Mi Xian Oolong is pretty much a ‘raw material’ tea that is used to make our rather special award winning Gui Fei Oolong. The difference between them is that the Mi Xian Oolong has not undergone any finishing (baking in this case), while the Gui Fei Oolong is the fully finished article that has been baked by the tea master to her specifications. As such this Mi Xian Oolong is a very rare opportunity to purchase an unfinished tea. Tasted side by side with our Gui Fei Oolong, you can appreciate the changes that are introduced during the finishing process by the tea master.
Mi Xian Oolong is essentially the same tea as our Gui Fei Oolong during different stages of processing. They come from Yunlin County of Taiwan, are classed as ‘beauty teas‘ and thus share a unique growing story. Beauty teas are extremely unique for their honey-like flavour that occurs due to presence of little green leaf hoppers that nibble the tea leaves during growth. The tea plants react to this attack by producing more polyphenols, which during processing give the unique ‘beauty tea’ flavour. Most of these, such as the well-known Oriental Beauty Tea are more heavily oxidised oolongs, which some people even class as black teas. This offering is quite unique as both of these oolongs have undergone a medium level of oxidation (around 40%) so they are much lighter than the standard Oriental Beauty Tea. As presence of green leaf hoppers is essential for development of the unique ‘bug bitten’ taste, these teas are produced to organic standards.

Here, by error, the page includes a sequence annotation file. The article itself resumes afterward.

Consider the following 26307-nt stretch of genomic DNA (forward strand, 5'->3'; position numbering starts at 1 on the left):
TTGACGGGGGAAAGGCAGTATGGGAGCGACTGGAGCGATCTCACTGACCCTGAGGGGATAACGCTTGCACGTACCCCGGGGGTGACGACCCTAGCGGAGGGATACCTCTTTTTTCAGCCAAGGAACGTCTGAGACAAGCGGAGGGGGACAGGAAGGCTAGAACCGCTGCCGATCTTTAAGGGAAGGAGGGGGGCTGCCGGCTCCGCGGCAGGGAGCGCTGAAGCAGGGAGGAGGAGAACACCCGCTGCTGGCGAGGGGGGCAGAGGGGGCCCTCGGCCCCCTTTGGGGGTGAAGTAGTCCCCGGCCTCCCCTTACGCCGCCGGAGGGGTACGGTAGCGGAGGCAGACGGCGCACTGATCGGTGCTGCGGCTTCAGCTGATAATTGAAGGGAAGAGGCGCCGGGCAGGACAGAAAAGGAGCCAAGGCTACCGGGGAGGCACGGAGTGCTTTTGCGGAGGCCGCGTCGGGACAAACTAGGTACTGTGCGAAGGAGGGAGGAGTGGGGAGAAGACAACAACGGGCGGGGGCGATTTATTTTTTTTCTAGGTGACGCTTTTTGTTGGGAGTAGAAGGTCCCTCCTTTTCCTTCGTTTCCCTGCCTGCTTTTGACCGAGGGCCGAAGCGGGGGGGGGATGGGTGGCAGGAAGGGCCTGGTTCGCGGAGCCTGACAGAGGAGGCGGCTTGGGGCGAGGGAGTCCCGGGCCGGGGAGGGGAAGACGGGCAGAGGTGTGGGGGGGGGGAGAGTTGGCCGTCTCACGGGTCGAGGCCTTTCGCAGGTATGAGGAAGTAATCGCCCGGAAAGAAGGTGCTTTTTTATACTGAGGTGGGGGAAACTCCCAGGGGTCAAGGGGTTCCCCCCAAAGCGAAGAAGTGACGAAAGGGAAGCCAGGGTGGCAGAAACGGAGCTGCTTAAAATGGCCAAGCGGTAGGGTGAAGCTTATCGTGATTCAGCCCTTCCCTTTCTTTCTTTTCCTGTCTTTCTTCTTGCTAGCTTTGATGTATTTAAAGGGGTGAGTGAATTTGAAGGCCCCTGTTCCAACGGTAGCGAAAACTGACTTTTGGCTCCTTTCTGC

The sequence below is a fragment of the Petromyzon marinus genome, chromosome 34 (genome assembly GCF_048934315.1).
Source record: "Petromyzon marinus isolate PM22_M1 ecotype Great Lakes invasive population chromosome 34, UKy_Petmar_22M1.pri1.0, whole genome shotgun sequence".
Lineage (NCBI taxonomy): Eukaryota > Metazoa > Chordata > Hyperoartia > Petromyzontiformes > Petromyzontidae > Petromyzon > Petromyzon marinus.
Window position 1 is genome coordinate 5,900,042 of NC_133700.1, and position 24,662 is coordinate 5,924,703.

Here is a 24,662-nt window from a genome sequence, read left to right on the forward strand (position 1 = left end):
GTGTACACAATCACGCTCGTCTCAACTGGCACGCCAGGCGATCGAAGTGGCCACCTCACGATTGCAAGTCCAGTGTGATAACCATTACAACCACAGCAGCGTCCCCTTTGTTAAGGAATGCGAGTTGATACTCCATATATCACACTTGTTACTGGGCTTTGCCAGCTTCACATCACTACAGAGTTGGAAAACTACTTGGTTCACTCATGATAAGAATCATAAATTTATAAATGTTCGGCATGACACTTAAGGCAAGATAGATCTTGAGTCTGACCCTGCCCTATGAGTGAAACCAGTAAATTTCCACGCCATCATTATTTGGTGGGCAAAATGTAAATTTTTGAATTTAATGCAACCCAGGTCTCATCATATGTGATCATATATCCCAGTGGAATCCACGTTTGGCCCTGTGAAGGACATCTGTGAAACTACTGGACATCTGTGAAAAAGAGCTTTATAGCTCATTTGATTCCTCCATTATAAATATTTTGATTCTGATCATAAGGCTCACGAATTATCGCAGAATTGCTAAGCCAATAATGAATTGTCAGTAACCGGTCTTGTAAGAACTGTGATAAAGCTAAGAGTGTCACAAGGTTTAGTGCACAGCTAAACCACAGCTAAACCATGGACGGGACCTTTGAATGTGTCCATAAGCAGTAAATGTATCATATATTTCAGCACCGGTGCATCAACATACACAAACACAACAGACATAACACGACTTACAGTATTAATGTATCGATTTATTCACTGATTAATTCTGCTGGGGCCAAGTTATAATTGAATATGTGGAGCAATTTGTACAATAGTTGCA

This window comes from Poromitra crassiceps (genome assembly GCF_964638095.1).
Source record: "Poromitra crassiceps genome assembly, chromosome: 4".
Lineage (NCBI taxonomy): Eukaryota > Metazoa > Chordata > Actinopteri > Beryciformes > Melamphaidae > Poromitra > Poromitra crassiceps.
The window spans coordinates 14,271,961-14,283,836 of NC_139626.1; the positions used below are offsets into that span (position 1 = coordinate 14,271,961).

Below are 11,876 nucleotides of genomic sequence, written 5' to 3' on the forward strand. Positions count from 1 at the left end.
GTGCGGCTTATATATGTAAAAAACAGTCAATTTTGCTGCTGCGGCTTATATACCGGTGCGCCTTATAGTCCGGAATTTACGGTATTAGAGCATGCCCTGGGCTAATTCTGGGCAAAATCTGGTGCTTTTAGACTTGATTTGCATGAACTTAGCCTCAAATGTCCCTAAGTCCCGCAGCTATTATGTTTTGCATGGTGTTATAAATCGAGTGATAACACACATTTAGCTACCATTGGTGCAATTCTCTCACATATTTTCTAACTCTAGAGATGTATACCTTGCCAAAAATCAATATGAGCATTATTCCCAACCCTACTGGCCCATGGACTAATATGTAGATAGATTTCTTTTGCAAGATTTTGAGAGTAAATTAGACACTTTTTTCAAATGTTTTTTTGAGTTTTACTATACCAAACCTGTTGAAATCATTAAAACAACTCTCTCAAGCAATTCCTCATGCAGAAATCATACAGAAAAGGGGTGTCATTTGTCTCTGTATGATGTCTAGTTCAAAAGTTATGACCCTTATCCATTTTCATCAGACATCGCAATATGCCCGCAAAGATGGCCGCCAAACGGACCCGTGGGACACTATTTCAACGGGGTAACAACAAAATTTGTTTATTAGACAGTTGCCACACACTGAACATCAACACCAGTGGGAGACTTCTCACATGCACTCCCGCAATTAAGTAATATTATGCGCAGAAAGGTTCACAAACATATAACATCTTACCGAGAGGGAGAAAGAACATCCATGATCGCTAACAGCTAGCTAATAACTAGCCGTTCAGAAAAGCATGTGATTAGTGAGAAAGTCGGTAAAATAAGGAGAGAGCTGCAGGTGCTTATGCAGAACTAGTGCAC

This Mi Xian Oolong is from a supremely good crop that has developed a particularly pronounced ‘beauty’ flavour. The leaves are tightly rolled and are greenish-brown in appearance. Once brewed they unfurl and produce an amber liquor with a wonderful aroma. When tasting this tea, it has a milder wild honey flavour, with lighter sweet and floral notes. It is particularly interesting to taste this Mi Xian Oolong prior to tasting the finished Gui Fei Oolong to fully appreciate the work the tea master undertakes in producing a finished product.
This tea is best brewed at 90°C for around 4-5 minutes and should be brewed multiple times.